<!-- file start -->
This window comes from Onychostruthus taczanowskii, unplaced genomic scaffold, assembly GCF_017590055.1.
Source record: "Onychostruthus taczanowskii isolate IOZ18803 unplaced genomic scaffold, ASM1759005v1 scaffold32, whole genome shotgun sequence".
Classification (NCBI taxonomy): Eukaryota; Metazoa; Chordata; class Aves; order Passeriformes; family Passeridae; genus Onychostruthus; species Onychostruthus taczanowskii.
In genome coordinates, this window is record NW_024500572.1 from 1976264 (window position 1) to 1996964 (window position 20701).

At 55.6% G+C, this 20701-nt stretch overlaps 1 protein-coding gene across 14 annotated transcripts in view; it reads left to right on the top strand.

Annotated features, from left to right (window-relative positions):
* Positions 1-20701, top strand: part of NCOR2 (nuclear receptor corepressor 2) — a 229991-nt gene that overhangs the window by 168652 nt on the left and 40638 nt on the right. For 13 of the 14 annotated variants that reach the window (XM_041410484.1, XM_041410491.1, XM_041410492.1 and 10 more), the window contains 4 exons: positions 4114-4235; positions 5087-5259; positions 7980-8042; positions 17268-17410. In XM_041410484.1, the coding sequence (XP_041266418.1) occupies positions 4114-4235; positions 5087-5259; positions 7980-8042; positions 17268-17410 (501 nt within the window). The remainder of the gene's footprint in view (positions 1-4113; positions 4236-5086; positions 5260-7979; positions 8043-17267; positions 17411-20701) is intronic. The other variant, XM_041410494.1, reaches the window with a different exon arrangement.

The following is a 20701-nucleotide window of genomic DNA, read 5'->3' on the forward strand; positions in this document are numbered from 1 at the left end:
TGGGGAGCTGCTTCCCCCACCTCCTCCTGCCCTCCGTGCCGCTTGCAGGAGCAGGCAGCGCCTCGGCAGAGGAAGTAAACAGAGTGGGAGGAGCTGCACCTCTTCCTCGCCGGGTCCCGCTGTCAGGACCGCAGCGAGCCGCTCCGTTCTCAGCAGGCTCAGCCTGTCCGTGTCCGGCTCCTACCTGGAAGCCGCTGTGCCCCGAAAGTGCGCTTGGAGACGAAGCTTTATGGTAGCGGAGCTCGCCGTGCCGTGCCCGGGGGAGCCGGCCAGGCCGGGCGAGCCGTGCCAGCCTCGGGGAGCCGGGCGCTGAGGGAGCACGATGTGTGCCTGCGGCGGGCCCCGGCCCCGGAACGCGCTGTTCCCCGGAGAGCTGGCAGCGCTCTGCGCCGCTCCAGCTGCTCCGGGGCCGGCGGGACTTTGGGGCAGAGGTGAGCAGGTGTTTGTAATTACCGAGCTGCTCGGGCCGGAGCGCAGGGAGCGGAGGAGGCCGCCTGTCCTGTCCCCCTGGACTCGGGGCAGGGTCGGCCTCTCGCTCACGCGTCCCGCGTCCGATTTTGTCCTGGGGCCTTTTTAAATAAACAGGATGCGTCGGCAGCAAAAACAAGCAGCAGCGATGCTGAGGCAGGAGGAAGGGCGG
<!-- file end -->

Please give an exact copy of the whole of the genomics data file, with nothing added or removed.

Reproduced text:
This window comes from Onychostruthus taczanowskii, unplaced genomic scaffold, assembly GCF_017590055.1.
Source record: "Onychostruthus taczanowskii isolate IOZ18803 unplaced genomic scaffold, ASM1759005v1 scaffold32, whole genome shotgun sequence".
Classification (NCBI taxonomy): Eukaryota; Metazoa; Chordata; class Aves; order Passeriformes; family Passeridae; genus Onychostruthus; species Onychostruthus taczanowskii.
In genome coordinates, this window is record NW_024500572.1 from 1976264 (window position 1) to 1996964 (window position 20701).

At 55.6% G+C, this 20701-nt stretch overlaps 1 protein-coding gene across 14 annotated transcripts in view; it reads left to right on the top strand.

Annotated features, from left to right (window-relative positions):
* Positions 1-20701, top strand: part of NCOR2 (nuclear receptor corepressor 2) — a 229991-nt gene that overhangs the window by 168652 nt on the left and 40638 nt on the right. For 13 of the 14 annotated variants that reach the window (XM_041410484.1, XM_041410491.1, XM_041410492.1 and 10 more), the window contains 4 exons: positions 4114-4235; positions 5087-5259; positions 7980-8042; positions 17268-17410. In XM_041410484.1, the coding sequence (XP_041266418.1) occupies positions 4114-4235; positions 5087-5259; positions 7980-8042; positions 17268-17410 (501 nt within the window). The remainder of the gene's footprint in view (positions 1-4113; positions 4236-5086; positions 5260-7979; positions 8043-17267; positions 17411-20701) is intronic. The other variant, XM_041410494.1, reaches the window with a different exon arrangement.

The following is a 20701-nucleotide window of genomic DNA, read 5'->3' on the forward strand; positions in this document are numbered from 1 at the left end:
TGGGGAGCTGCTTCCCCCACCTCCTCCTGCCCTCCGTGCCGCTTGCAGGAGCAGGCAGCGCCTCGGCAGAGGAAGTAAACAGAGTGGGAGGAGCTGCACCTCTTCCTCGCCGGGTCCCGCTGTCAGGACCGCAGCGAGCCGCTCCGTTCTCAGCAGGCTCAGCCTGTCCGTGTCCGGCTCCTACCTGGAAGCCGCTGTGCCCCGAAAGTGCGCTTGGAGACGAAGCTTTATGGTAGCGGAGCTCGCCGTGCCGTGCCCGGGGGAGCCGGCCAGGCCGGGCGAGCCGTGCCAGCCTCGGGGAGCCGGGCGCTGAGGGAGCACGATGTGTGCCTGCGGCGGGCCCCGGCCCCGGAACGCGCTGTTCCCCGGAGAGCTGGCAGCGCTCTGCGCCGCTCCAGCTGCTCCGGGGCCGGCGGGACTTTGGGGCAGAGGTGAGCAGGTGTTTGTAATTACCGAGCTGCTCGGGCCGGAGCGCAGGGAGCGGAGGAGGCCGCCTGTCCTGTCCCCCTGGACTCGGGGCAGGGTCGGCCTCTCGCTCACGCGTCCCGCGTCCGATTTTGTCCTGGGGCCTTTTTAAATAAACAGGATGCGTCGGCAGCAAAAACAAGCAGCAGCGATGCTGAGGCAGGAGGAAGGGCGG